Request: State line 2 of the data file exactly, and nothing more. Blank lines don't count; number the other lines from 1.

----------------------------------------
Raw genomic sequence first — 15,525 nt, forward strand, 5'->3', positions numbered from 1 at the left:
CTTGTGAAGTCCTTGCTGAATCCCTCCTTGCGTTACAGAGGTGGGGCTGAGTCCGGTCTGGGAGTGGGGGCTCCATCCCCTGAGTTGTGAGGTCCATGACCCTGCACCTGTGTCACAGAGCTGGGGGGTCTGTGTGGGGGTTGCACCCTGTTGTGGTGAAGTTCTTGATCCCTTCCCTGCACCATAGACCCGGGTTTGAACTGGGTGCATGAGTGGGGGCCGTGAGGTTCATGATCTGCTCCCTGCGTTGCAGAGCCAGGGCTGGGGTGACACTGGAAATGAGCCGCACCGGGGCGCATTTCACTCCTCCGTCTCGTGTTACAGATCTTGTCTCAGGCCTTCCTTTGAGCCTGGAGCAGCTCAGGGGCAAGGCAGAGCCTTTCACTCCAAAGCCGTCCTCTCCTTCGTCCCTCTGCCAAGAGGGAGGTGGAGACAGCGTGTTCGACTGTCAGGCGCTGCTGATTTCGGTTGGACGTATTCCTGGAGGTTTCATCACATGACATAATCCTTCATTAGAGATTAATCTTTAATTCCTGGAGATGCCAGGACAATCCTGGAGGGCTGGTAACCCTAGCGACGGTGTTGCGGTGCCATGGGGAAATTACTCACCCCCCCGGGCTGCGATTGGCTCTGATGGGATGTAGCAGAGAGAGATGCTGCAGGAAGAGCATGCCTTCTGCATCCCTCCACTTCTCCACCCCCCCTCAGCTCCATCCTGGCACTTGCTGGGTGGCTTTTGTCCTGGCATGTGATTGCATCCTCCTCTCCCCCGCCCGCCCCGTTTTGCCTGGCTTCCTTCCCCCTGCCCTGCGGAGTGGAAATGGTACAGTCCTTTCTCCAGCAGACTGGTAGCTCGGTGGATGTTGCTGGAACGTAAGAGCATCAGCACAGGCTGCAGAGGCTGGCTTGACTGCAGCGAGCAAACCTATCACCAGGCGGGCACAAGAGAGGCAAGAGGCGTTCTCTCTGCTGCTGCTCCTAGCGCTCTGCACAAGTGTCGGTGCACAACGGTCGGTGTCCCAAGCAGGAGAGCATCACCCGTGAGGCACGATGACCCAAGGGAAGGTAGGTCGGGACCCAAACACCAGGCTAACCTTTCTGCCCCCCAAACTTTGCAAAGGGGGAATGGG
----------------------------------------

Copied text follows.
CTTGTGAAGTCCTTGCTGAATCCCTCCTTGCGTTACAGAGGTGGGGCTGAGTCCGGTCTGGGAGTGGGGGCTCCATCCCCTGAGTTGTGAGGTCCATGACCCTGCACCTGTGTCACAGAGCTGGGGGGTCTGTGTGGGGGTTGCACCCTGTTGTGGTGAAGTTCTTGATCCCTTCCCTGCACCATAGACCCGGGTTTGAACTGGGTGCATGAGTGGGGGCCGTGAGGTTCATGATCTGCTCCCTGCGTTGCAGAGCCAGGGCTGGGGTGACACTGGAAATGAGCCGCACCGGGGCGCATTTCACTCCTCCGTCTCGTGTTACAGATCTTGTCTCAGGCCTTCCTTTGAGCCTGGAGCAGCTCAGGGGCAAGGCAGAGCCTTTCACTCCAAAGCCGTCCTCTCCTTCGTCCCTCTGCCAAGAGGGAGGTGGAGACAGCGTGTTCGACTGTCAGGCGCTGCTGATTTCGGTTGGACGTATTCCTGGAGGTTTCATCACATGACATAATCCTTCATTAGAGATTAATCTTTAATTCCTGGAGATGCCAGGACAATCCTGGAGGGCTGGTAACCCTAGCGACGGTGTTGCGGTGCCATGGGGAAATTACTCACCCCCCCGGGCTGCGATTGGCTCTGATGGGATGTAGCAGAGAGAGATGCTGCAGGAAGAGCATGCCTTCTGCATCCCTCCACTTCTCCACCCCCCCTCAGCTCCATCCTGGCACTTGCTGGGTGGCTTTTGTCCTGGCATGTGATTGCATCCTCCTCTCCCCCGCCCGCCCCGTTTTGCCTGGCTTCCTTCCCCCTGCCCTGCGGAGTGGAAATGGTACAGTCCTTTCTCCAGCAGACTGGTAGCTCGGTGGATGTTGCTGGAACGTAAGAGCATCAGCACAGGCTGCAGAGGCTGGCTTGACTGCAGCGAGCAAACCTATCACCAGGCGGGCACAAGAGAGGCAAGAGGCGTTCTCTCTGCTGCTGCTCCTAGCGCTCTGCACAAGTGTCGGTGCACAACGGTCGGTGTCCCAAGCAGGAGAGCATCACCCGTGAGGCACGATGACCCAAGGGAAGGTAGGTCGGGACCCAAACACCAGGCTAACCTTTCTGCCCCCCAAACTTTGCAAAGGGGGAATGGG